My interest in Jewish Studies began on October 3, 2008. It was my 28th birthday. It was also the day I discovered that I was Jewish.
On that day, my maternal grandmother finally revealed the truth about her identity—one she’d kept concealed since she first went into hiding in Warsaw, Poland in 1939. She wasn’t a Catholic Pole, but a Polish Jew. We were not descended from Rybinskas and Lipinskas, but Rosenwassers and Sternstraits. We were, in fact, Jewish.
Since then, I’ve been consumed by what that means. In 2009, I took my first trip to Poland with the hope of better understanding my family’s history. Amidst record searches, trips to museums and Holocaust memorials, and testimony from those who knew my grandmother during the war, I happened upon another incredible discovery: a whole community of people just like me.
While my story is unusual in the United States, it is absolutely the norm for Polish Jews today. After 90 percent of Poland’s Jewish community was murdered during WWII and then tens of thousands more were exiled in the Communist purge of 1968, people believed that there were no Jews left in Poland. It wasn’t until the fall of the Iron Curtain that Polish Jews began to emerge from the Jewish closet and reclaim the heritage from which they were so traumatically severed. Today, there are anywhere from 5,000 to 20,000 self-described Jews living and practicing in Poland. In Warsaw, alone, there are now three congregations and a vibrant JCC among many more Jewish organizations. Non-Jewish Poles are also embracing their country’s Jewish story as a vital part of their own history—the missing piece in the puzzle of Polish identity, a story that remained taboo until a decade ago.
It was the discovery of my Jewish roots that led me back to academic life after working as a journalist for almost a decade. In 2012, I received my MFA in Creative Writing from Penn State University, where I wrote the manuscript of my memoir, The Value of Ruins, which narrates my family’s patterns of traumatic inheritance since the war. That same year, I also returned to Poland as a Fulbright Scholar in order to research and write about the country’s revival of Jewish life.
While reporting on my various discoveries for Tablet Magazine and developing a podcast for The Guardian UK’s “Sounds Jewish” series, a question began to haunt my research: what would it look like if three million Jews returned to Poland, making it the center of the Jewish diaspora once again? It’s the same question that motivates Yael Bartana’s And Europe Will Be Stunned, a film trilogy with which I became fascinated during my time in Poland.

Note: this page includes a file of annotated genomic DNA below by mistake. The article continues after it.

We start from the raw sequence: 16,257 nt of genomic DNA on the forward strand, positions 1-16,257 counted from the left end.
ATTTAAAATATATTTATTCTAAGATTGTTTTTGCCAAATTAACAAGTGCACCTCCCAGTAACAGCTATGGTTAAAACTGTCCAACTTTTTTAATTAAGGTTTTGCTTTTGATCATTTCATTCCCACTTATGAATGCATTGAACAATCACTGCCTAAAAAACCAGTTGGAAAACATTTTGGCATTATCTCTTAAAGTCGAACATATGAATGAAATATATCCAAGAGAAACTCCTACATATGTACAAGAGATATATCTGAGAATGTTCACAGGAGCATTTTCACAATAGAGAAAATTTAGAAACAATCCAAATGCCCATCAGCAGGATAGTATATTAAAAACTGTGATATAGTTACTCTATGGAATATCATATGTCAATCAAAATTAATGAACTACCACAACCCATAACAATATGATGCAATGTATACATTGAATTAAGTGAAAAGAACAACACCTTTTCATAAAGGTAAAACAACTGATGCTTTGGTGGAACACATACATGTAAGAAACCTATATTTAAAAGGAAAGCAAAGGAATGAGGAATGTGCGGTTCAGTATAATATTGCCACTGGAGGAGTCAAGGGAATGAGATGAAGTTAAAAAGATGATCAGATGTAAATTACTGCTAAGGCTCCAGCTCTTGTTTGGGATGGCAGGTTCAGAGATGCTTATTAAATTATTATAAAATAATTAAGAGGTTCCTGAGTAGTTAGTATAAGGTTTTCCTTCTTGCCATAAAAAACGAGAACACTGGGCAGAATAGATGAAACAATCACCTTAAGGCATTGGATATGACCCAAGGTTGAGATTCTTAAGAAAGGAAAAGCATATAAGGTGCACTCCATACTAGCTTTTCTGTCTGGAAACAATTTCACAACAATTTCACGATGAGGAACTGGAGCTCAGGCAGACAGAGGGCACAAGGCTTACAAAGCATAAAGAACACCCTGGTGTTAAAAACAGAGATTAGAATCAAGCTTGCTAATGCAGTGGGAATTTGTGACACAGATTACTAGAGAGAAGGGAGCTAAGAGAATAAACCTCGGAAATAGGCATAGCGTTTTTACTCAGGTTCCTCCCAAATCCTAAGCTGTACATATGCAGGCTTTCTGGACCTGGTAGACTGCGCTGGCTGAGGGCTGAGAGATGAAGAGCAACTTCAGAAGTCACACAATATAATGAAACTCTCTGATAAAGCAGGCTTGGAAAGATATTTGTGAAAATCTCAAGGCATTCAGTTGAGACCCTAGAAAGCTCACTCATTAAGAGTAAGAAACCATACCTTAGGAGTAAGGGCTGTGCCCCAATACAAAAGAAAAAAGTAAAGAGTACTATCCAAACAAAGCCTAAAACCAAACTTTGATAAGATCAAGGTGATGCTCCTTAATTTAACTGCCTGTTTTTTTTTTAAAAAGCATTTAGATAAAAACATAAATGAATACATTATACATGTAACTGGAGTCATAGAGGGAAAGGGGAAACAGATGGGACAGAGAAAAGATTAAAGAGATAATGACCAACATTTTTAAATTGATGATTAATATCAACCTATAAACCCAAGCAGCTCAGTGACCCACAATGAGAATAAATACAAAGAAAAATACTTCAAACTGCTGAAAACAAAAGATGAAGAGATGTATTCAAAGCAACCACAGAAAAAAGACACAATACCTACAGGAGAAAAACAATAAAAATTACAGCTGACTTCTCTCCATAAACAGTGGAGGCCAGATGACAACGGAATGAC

In 2011, Bartana, an Israeli video artist, became the first non-Pole to represent Poland at the Venice Biennale, where she presented And Europe Will Be Stunned for the first time.
The first of the three films, Mary Koszmary (“Nightmares”), features Sławomir Sierakowski, the leader of Poland’s left-wing intellectual movement and publication of the same name, Krytyka Polityczna (“Political Critique”). In the film, Sierakowski plays the role of a Polish politician in the Communist mold, outfitted in a vintage leather jacket and thick, black-rimmed glasses. He stands inside the weed-riddled ruins of the former National Stadium, a highly politicized location from where, in 1968, the Polish Prime Minister, Władysław Gomułka, infamously exiled Poland’s remaining Jewish population. He denounced Poland’s Jewry as a total enemy of the State whose Zionist allegiances threatened the well-being of Poland’s Communist government (one that, ironically, Polish Jews were frequently accused of forcing upon Poles as part of the “żydokomuna” (“Judeo-Communist”) conspiracy still referenced in Polish society today).
Though tinged with aesthetics that echo this moment of institutional anti-Semitism, the speech delivered by Sierakowski performs the opposite role of Gomułka’s. Rather than dismiss the Jews, Sierakowski invites three million back to Poland, begging, “Come back! We need you!” Here is a clip of this pivotal moment from Mary Koszmary:
In the following two films, Bartana shows us what such a return to Poland might look like. Of course, Bartana isn’t the first to depict such a counter-Zionist movement: And Europe Will Be Stunned extends the ironic representation of counter-Zionism offered two decades earlier by Philip Roth in his 1993 novel Operation Shylock: A Confession. By returning Jewish nationalism to its site of origin, Roth and Bartana’s decontextualized representations examine the problematic qualities of nationalism in general, at the same time that they express the anxiety of existing without a Jewish one.
Thanks to the generous support of the Jewish Studies Graduate Fellowship, I will spend my first year as a PhD candidate in English at the University of Washington developing a comparative examination of Bartana and Roth. My goal is to discuss why and how Jewish nationalism exists, as well as how Jewishness, as defined by Judith Butler’s readings of Jewish thinkers such as Hannah Arendt and Walter Benjamin, can offer alternatives to Jews and non-Jews alike.
Denise Grollmus is a PhD candidate in English at the University of Washington as well as the Philip Bernstein Memorial Scholar in Jewish Studies. Her studies focus on the journalistic tradition in American literature, issues of (self-)representation and the real in Narrative Nonfiction, Jewish literature and culture, and Literary Theory. In 2012, she was a Fulbright Scholar to Poland. Denise is also a journalist and frequent contributor to Tablet Magazine and the Village Voice papers.